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Théodore Pellerin and Félix Maritaud in a Bad Romance

Théodore Pellerin and Félix Maritaud in a Bad Romance

Playing Simon, a successful makeup artist by day and rising drag star by night, lipsynching to Abba and Donna Summer with willowy old-school glamour and more hair-tossing than Charlie’s Angels, Théodore Pellerin is a captivating presence, alive with raw feeling. It’s too bad writer-director Sophie Dupuis’ script keeps undermining the character’s dignity by making him a throwback to the portraits of queer miserabilism we hoped were behind us. But even if some viewers might grow impatient with Simon’s passivity in the face of endless microaggressions, there’s enough tenderness, heart and ultimate self-realization in Solo to keep you watching.

Québécois filmmaker Dupuis’ third feature — and her third to star Pellerin, whose U.S. work includes a key supporting role in Never Rarely Sometimes Always — benefits greatly from its immersion in Montreal’s drag scene. The film channels the spirited energy of a milieu in which solidarity and bitchy banter go hand in hand. The performance interludes are especially invigorating, with DP Mathieu Laverdière’s camera whirling around the artistes as they amp up the attitude and strut around the tiny stage for an audience of adoring fans.


The Bottom Line

Equal parts captivating and frustrating.

Release date: Friday, May 24
Cast: Théodore Pellerin, Félix Maritaud, Alice Moreault, Vlad Alexis, Jean Marchand, Anne-Marie Cadieux, Tommy Joubert, Roger Léger, Josée Deschênes
Director-screenwriter: Sophie Dupuis

1 hour 41 minutes

In addition to the camaraderie of his drag sisters, Simon can count on the warm support of his father (Roger Léger) and stepmother (Josée Deschênes), plus a close relationship — described as “symbiotic” by an outsider — with his sister Maude (Alice Moreault), a theatrical costume designer who lovingly whips up Simon’s gauzy gowns. Lack of acceptance is not an issue in his life.

But trouble intrudes when a new French queen on the club roster, Olivier (Félix Maritaud), who straddles the masc/femme divide while performing as La Dragona, catches Simon’s eye. Dupuis nicely tracks the spiraling intoxication of their fast-blooming relationship — the sexy intrigue of their initial exchanged glances, the more open flirtation as they get high together on MDMA after a show, their first kiss in the alley outside under a dusting of snow.

Olivier is evasive about his reasons for coming to Canada, saying only that he needed a change of scene and a place to be “anonymous.” Simon doesn’t press him for details, instead eagerly agreeing to work on a duet for them to perform at the club. His excitement at finding both a romantic and creative partner kicks up another notch when his father reveals that Simon’s mother Claire (Anne-Marie Cadieux), a celebrated opera diva, is coming to Montreal to perform and wants to have supper with her children.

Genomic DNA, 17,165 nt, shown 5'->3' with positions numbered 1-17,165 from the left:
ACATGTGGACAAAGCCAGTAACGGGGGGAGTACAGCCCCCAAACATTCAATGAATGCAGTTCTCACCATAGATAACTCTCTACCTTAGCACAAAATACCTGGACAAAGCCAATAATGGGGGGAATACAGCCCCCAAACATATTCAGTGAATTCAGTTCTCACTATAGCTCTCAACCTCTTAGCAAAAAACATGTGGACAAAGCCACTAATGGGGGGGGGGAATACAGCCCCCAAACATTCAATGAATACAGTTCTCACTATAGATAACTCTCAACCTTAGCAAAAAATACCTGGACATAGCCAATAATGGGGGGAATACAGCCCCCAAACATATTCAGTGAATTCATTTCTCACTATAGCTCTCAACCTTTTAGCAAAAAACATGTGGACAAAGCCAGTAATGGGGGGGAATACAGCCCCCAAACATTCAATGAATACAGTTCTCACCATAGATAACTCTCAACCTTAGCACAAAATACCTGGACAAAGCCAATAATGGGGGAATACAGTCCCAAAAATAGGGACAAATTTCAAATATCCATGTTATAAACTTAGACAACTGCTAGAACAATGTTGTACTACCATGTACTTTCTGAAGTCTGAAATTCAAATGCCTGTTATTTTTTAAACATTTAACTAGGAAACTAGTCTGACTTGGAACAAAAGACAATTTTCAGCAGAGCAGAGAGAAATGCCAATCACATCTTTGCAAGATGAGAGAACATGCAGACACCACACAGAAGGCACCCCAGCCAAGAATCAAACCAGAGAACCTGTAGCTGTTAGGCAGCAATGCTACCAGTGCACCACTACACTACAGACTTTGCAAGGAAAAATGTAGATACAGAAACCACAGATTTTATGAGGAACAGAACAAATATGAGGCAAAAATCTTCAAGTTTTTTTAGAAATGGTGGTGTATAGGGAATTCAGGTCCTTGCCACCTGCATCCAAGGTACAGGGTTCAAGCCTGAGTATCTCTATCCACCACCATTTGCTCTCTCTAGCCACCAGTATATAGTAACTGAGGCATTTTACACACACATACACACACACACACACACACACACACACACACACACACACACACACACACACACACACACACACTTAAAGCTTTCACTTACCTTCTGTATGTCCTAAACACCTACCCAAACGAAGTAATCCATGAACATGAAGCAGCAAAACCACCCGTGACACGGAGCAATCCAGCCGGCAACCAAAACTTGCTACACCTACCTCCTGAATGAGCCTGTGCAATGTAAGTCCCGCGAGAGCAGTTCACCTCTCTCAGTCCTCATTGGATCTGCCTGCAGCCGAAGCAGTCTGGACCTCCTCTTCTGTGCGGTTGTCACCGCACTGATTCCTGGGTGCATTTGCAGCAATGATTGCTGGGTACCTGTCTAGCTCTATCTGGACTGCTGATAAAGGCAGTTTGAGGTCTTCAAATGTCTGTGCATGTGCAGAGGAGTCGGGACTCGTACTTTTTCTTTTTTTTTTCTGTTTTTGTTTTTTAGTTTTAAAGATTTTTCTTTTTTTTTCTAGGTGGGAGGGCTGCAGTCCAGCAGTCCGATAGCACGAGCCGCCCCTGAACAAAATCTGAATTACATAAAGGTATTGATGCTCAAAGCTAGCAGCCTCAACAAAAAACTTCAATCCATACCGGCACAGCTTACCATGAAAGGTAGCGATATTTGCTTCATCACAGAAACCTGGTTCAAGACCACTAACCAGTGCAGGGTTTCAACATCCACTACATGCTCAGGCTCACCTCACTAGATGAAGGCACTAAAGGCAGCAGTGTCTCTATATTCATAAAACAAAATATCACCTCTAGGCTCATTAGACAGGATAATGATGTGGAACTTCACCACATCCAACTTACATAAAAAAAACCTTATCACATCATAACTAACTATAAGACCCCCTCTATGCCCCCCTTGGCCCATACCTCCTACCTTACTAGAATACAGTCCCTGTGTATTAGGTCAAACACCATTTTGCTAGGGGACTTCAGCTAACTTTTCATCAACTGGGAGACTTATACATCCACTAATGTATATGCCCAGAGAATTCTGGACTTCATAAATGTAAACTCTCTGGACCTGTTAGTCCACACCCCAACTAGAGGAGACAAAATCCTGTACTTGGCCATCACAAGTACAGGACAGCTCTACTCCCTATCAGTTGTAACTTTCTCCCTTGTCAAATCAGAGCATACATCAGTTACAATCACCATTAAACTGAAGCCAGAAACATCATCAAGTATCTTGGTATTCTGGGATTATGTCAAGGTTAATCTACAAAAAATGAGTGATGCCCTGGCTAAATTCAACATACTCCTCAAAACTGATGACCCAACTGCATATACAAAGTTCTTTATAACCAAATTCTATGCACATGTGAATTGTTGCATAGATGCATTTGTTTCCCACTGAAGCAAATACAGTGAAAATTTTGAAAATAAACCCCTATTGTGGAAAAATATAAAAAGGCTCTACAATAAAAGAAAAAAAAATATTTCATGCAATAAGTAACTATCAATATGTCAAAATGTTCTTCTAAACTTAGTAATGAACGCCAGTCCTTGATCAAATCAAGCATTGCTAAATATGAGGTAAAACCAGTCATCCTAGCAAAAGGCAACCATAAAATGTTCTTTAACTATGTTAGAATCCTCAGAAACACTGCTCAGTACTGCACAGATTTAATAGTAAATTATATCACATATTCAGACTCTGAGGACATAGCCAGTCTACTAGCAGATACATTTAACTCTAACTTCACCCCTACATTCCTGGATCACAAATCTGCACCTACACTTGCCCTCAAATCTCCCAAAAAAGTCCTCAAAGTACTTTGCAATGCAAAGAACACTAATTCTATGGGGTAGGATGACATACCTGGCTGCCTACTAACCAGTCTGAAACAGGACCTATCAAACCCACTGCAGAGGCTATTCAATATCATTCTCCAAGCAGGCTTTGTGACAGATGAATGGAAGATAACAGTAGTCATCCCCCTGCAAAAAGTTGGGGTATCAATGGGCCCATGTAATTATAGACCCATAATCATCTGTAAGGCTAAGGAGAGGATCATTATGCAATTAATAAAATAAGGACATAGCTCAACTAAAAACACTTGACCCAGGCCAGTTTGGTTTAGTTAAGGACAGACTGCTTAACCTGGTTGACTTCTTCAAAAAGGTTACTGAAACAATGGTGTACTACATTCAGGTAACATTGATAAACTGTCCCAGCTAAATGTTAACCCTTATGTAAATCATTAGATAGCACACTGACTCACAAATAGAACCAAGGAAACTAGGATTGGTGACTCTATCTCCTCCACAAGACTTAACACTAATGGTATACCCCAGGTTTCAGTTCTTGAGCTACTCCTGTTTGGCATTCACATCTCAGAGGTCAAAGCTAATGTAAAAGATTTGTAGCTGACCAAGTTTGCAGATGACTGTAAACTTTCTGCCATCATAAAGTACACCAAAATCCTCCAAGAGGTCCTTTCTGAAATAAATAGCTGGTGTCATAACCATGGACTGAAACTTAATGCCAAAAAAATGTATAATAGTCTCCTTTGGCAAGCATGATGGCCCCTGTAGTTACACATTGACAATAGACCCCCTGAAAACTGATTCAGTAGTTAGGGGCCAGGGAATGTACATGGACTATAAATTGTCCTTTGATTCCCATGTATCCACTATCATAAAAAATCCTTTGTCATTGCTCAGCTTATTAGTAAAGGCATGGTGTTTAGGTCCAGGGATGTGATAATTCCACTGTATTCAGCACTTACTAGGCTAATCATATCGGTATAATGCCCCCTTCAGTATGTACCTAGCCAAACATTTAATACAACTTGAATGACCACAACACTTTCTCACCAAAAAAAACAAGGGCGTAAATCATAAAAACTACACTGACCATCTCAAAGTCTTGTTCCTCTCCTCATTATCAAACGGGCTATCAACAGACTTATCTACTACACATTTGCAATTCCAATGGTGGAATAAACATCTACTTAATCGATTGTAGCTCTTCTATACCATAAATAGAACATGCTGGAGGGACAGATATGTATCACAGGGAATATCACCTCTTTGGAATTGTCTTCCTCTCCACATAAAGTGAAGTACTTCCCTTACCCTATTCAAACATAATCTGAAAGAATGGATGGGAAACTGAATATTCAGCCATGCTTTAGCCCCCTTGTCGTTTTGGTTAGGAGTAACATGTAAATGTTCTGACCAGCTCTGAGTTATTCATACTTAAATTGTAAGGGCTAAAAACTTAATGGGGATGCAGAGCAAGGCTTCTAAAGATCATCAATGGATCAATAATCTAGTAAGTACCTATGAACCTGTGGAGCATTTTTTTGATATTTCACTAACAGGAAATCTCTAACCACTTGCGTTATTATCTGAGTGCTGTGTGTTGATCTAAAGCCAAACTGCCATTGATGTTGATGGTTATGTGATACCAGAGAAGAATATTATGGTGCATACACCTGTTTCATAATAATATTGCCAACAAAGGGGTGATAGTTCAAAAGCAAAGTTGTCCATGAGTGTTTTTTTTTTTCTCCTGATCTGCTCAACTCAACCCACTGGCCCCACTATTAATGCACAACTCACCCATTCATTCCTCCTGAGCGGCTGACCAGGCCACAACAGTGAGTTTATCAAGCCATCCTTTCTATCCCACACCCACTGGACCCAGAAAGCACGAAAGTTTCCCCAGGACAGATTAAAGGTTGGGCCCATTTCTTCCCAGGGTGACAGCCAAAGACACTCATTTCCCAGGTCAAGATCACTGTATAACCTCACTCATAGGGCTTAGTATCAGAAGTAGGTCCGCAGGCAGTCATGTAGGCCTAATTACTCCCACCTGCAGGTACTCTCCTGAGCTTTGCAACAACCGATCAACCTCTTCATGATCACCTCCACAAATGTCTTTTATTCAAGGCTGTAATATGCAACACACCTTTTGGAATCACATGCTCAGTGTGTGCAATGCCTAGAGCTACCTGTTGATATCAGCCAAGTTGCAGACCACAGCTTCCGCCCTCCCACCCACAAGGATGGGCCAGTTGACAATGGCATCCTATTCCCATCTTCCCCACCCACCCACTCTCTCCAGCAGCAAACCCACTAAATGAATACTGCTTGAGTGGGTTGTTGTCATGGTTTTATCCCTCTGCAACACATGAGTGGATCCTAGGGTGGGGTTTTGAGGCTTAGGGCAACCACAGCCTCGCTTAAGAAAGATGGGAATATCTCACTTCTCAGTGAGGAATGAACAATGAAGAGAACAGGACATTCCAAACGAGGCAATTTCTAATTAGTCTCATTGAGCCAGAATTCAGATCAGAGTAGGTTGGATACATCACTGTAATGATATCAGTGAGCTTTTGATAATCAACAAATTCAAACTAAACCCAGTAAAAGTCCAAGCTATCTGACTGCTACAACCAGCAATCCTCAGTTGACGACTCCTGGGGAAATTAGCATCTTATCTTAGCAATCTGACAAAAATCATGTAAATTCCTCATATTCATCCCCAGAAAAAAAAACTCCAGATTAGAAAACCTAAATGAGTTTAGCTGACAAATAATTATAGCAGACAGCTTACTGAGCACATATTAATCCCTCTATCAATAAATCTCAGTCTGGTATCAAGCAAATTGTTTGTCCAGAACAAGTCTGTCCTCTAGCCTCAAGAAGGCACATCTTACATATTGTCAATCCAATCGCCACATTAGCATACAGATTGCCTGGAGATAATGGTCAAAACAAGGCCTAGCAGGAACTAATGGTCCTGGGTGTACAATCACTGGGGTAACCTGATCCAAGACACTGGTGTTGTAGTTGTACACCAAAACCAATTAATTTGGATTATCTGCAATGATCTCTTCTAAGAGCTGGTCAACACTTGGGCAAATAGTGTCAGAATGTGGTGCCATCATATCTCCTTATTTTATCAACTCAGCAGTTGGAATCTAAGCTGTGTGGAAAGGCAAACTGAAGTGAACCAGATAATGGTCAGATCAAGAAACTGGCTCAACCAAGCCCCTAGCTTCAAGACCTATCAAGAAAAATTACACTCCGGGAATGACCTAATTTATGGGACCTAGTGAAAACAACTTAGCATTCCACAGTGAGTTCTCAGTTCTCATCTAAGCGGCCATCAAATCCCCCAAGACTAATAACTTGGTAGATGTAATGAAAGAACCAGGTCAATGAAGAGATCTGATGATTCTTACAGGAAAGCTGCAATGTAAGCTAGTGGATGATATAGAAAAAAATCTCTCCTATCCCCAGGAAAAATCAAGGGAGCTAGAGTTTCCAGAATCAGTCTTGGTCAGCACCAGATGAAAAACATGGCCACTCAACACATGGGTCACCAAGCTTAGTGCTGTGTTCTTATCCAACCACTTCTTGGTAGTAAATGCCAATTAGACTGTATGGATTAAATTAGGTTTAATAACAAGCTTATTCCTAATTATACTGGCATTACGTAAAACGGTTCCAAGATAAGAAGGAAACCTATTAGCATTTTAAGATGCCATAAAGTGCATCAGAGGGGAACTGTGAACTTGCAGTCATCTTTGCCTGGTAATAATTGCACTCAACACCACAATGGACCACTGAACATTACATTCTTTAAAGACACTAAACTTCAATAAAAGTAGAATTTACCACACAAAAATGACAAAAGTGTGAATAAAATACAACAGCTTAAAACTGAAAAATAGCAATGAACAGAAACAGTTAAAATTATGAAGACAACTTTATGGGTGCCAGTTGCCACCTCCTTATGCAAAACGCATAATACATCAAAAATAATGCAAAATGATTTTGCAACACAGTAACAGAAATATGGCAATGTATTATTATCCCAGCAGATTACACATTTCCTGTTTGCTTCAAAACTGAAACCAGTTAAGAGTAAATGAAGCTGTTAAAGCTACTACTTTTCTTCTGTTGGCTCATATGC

Simon is thrilled at the news — as is starstruck Olivier — but Maude has no interest in seeing their mother, who ran off to Europe as her career was in ascent and has pretty much ignored them ever since.

In the meantime, Olivier begins to show signs of being aloof and controlling. He makes Maude suddenly feel like an outsider and informs Simon that he needs to adjust to his edgier performance aesthetic rather than find a middle ground.

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Simon is deeply hurt when Olivier hooks up with another performer, Édouard (Vlad Alexis). But Olivier dismisses Simon’s “petty drama,” making him feel like the one who has to apologize. In a later scene, Olivier is enraged when Simon steals the spotlight during a duet, retaliating by driving a wedge between him and his “drag mother,” Frida (Jean Marchand).

It’s obvious to everyone watching that any attempt at a serious relationship with Olivier will be toxic, which makes it frustrating that smart, self-possessed Simon takes so long to stand up for himself and demand respect, even then doing so with tearful pleading. The endless accommodations he’s willing to make for Olivier’s selfishness are echoed in the way he hides his hurt behind a smile when Claire comes into the picture, allocating him only whatever limited time her busy schedule allows.

To make things worse, Olivier cozies up to Claire with obsequious flattery and name-dropping, making Simon feel more shut out even of his mother’s life. A bitter quarrel with Maude just adds to his isolation. By the time Olivier informs him they will be reverting to solo numbers, Simon’s confidence is so shaken that he humiliates himself publicly, performing what should have been a triumphant homage to his mother.

Story-wise, Solo is a bit thin, but the vulnerability and sweetness of Pellerin’s performance keeps you in Simon’s corner — even his affectations, like sprinkling his conversations with random phrases in English, are endearing — despite his lack of armor getting a little exasperating.

Maritaud, who came to prominence in Robin Campillo’s AIDS activism drama 120 Beats Per Minute and delivered an astonishing turn in another recent French queer standout, Sauvage, plays the bad boy with a canny balance of charm and coldness. Cadieux gives emotionally withholding Claire sufficient shading to show glimpses of her maternal feelings. And Moreault is affecting as the one person always looking out for her brother.

Despite its intermittent similarities to dated dramas about sad gay guys yearning to be loved, Solo clearly comes from a place of authentic feeling, with characters that never ring false. Its trajectory follows Simon in his descent to rock bottom, from where he’s finally able to acknowledge his unhealthy pattern of co-dependent relationships and emerge resplendent as his own person, aptly accompanied by a song called “Queen.”

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